Foo Fighters has carried out a set for the #SaveOurStages (#SOS) campaign aimed at preserving US grassroots music venues affected by the coronavirus pandemic.
The half-hour set, which was streamed from LA’s iconic The Troubadour venue last night (October 17), shows Dave Grohl and co. reset a selection of their songs for an acoustic show.
This is not the first time the band has stepped in to support the National Independent Venue Association’s #SaveOurStages campaign.
Last month, the legendary rockers brought back the original design of two of their 1
The shirts include the original ‘Roswell Alien Design’ for two t-shirts that were originally sold for commemorating the band’s shows on February 23, 1995 at the Jambalaya Club in Arcata, California and June 3, 1995 at King’s College London.
- READ MORE: The campaign to save hundreds of venues in the UK from “closing forever” works – but still needs support
The National Independent Venue Association is at the forefront of efforts to pass the bipartisan Save Our Stages Act, which will create a $ 10 trillion (£ 7.8 trillion) small business association fund to help small venues struggling or threatened with closure. due to the effects of the pandemic.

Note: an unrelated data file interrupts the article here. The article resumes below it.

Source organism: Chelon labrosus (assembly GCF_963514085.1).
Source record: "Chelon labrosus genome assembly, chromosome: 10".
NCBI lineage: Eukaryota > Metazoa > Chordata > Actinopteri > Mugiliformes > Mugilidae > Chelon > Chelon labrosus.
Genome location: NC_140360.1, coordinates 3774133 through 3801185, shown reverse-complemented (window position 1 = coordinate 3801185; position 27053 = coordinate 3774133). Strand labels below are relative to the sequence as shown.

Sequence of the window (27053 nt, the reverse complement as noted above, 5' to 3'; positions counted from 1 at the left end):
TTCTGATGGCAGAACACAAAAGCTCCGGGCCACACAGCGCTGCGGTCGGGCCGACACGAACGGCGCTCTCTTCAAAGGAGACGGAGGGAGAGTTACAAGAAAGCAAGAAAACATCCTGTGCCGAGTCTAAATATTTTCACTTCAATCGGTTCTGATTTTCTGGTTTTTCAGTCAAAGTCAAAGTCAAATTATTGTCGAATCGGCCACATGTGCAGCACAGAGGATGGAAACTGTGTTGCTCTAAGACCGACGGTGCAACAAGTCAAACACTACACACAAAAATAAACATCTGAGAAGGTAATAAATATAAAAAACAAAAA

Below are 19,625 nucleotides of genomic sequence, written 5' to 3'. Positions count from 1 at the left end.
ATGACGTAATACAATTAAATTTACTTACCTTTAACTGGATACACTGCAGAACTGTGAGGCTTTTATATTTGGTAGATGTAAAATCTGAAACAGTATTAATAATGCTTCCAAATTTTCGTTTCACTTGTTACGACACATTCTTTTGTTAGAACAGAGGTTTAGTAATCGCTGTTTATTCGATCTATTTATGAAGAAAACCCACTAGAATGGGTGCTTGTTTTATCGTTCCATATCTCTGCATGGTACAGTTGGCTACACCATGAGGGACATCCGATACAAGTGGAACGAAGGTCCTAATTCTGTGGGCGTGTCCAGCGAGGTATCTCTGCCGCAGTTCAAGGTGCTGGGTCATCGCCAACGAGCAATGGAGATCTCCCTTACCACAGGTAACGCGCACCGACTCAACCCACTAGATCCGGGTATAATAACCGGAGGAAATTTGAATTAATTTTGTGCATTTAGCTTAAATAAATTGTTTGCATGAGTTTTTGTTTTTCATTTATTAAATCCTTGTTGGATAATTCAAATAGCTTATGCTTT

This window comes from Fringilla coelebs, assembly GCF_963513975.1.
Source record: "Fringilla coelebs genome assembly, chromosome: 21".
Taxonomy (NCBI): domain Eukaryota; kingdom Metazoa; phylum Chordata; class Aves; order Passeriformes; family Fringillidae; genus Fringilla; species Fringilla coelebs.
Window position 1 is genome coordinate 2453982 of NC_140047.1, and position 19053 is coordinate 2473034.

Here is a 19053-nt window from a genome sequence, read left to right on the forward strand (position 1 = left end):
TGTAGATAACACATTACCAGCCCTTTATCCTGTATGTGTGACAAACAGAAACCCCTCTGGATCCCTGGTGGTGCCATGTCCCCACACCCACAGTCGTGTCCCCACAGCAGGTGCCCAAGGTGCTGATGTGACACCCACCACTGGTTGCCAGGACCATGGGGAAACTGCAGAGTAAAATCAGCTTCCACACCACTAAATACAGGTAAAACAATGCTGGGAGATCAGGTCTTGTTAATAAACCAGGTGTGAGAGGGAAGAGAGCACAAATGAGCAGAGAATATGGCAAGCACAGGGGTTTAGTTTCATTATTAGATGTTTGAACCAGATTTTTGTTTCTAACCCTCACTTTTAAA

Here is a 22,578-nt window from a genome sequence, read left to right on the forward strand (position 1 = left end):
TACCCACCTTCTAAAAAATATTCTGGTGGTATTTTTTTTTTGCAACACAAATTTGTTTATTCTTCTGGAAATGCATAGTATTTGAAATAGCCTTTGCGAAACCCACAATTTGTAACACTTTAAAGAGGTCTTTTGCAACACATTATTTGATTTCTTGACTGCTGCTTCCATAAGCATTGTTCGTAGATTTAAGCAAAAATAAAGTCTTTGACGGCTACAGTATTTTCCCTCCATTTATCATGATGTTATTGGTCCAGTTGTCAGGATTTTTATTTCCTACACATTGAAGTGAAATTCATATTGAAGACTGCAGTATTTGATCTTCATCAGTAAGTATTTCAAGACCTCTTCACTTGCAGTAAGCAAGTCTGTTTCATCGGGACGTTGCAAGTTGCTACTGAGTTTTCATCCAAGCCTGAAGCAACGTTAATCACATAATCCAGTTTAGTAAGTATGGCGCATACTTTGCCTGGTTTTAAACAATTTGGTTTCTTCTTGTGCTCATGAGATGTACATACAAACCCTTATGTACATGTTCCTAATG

A fan commenting on Foos’ set last night wrote: “It was the most intense version of ‘Times Like These’ I have ever heard and experienced. Truly beautiful. ”
Another said the show “reminded me of the MTV plug they did with Christ [from Nirvana] and the cellist when I was 18 years old. Was lucky enough to see both bands but never liked this. ”
In related news last month, LCD Soundsystems’ James Murphy took part in the fight to save independent music venues in the United States, saying that supporting the action “is the least we can do as a group of people who take care of our own”.
He told a news conference in New York: “This is an infrastructure problem and it should be seen as an infrastructure problem that requires funding. I mean, even though all you care about is the bottom line, this city exports creative work. This is what we do as a city. And that work is sponsored and promoted by the independent venue and promoter scene in New York, just like it is in every other [city].
“The larger companies that also serve a need do not serve to need to stick with artists in the beginning, to serve one, small community, one, a small stage. ”